In the Northstate, Californians Can Visit Their Beautiful Waterworks, and Mountains with Mystique
By Joe Mathews.
If you love California and haven’t figured out where to go for summer vacation, here’s a suggestion: Go north!
You could, for example, go to Redding. Sure, the city of 92,000 at the northern end of the Sacramento Valley probably isn’t high on your list of preferred destinations. But the pleasures are all the more intriguing for being less known.
Redding and its region, the Northstate, are crucial—spectacularly so— to understanding how California really works. The Northstate is at once more tied to the state (with cities and local governments so small that state government agencies like Cal Fire and the Department of Fish and Wildlife play an outsized role), and more removed from the rest of us (the region lacks major airports).
As a vacation spot, the region has practical advantages: It’s cheaper and less crowded than the beaches, and cooler than the deserts. And while the drive north is long—10 hours from Southern California—you can stop along the way for olive tasting in Corning, the Thursday night farmers market in Chico, or pizzas and salads at Granzella’s Restaurant in Williams, in Colusa County, where Gov. Jerry Brown plans to retire.
Is there really anything to do once you reach Redding? You bet. For starters, you can visit California’s greatest 21st-century structure, the Sundial Bridge.
Sure, the Golden Gate Bridge and Big Sur’s Bixby Bridge might be more beautiful, but the Sundial, which opened in 2004, combines a stunning look with technological magic. Part of the 710-foot-long span’s appeal lies in the design by the world’s leading architect of bridges, the Spaniard Santiago Calatrava, who created what he says resembles a “goose in flight.” The glass-decked bridge has a 217-foot-tall pylon that, via cables, holds up the structure while also casting a shadow that makes it a sundial. The bridge is an original, though it’s sometimes compared to Calatrava’s Puente del Alamillo, in Seville.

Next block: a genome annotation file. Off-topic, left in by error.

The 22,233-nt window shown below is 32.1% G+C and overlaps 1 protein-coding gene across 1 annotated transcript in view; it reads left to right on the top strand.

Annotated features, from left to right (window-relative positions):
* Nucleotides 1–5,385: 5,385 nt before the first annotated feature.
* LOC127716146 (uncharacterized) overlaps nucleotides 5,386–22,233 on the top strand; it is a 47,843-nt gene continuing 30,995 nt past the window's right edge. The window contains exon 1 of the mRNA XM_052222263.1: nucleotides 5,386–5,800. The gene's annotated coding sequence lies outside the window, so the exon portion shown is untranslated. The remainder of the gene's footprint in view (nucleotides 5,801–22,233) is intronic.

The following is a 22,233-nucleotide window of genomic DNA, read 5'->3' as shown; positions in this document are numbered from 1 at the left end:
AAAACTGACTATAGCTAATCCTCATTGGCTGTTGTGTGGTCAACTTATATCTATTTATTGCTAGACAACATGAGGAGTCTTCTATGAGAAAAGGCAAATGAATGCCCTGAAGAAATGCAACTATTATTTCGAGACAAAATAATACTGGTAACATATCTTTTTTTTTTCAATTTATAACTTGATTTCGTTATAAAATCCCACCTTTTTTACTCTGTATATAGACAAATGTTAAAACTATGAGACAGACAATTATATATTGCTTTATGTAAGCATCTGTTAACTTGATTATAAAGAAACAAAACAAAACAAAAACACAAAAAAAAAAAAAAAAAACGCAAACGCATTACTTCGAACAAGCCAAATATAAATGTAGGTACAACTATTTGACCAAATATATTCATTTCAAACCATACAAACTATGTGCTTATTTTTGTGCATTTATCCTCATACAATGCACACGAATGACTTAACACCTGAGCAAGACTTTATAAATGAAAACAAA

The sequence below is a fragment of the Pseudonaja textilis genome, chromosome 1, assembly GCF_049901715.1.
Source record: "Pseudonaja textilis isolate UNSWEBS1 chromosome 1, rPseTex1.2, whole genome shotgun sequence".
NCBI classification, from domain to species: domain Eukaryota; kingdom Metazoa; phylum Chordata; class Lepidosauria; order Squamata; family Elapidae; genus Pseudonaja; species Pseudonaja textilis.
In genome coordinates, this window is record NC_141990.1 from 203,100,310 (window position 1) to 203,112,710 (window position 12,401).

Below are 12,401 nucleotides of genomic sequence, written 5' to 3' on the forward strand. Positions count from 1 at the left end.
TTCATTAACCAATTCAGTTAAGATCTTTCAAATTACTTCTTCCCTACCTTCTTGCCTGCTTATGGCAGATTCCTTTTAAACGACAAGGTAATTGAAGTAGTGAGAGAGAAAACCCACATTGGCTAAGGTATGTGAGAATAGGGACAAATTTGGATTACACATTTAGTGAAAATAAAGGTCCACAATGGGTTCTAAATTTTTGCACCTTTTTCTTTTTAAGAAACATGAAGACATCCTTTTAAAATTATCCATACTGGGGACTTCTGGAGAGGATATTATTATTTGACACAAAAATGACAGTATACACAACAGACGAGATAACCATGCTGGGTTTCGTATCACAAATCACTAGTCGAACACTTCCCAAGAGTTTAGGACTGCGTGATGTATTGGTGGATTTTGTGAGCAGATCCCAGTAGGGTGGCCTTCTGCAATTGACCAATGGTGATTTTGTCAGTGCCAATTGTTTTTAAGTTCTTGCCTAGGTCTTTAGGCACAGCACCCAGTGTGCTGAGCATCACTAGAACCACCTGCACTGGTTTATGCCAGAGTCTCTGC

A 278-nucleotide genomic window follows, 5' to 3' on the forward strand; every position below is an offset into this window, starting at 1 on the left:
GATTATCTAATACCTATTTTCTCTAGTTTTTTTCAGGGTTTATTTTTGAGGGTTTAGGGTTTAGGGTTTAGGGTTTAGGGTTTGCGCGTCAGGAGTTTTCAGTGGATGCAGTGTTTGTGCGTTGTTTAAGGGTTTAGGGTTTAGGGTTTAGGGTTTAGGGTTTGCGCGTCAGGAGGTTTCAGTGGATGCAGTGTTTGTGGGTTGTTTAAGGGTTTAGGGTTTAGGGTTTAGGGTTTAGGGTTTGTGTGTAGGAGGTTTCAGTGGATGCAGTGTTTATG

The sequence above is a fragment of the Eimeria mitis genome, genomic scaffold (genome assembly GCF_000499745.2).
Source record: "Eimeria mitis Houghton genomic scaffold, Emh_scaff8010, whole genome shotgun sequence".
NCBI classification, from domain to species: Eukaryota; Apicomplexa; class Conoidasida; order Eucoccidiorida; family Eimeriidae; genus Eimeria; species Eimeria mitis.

Another dimension of its power comes from its setting: It spans California’s grandest and most important river, the Sacramento, at a spot 300 miles upriver from where it flows into San Pablo Bay. The bridge crosses the river without touching the water, leaving migrating salmon undisturbed.
Some tight-fisted locals still grumble over construction delays and the $24 million price tag, which covered the creation of new software to conduct the calculations for its unusual design. But the span is already an icon, connecting Redding’s robust network of trails and providing another amenity for Turtle Bay, Redding’s 300-acre, education-oriented park, with a museum and arboretum.
The bridge has another virtue: proximity, via a short drive or longer bike ride along the Sacramento River Trail, to California’s most beautiful waterwork.
The Shasta Dam creates our state’s biggest reservoir, and it’s in the news for the controversy over whether to raise it to store even more water. But the dam itself is also a place of unsurpassed beauty, especially at and after sunset, when it is lit up. At all hours, people gather on top of the dam to run, bike, or just sit and admire the magisterial view it provides of the valley.
When I visited one recent evening, I was greeted by nearly the entire graduating class of U-Prep, which is what Redding calls University Preparatory School, a top California charter school. They were flirting, reminiscing, and saying their goodbyes at a place they find utterly familiar. A couple of the teenagers gave me a brief tour during which they recited the dam’s particulars—it’s the eighth-tallest dam in the United States. The dam, holding the water upon which the state relies, feels like California’s front door, the place where our state really begins.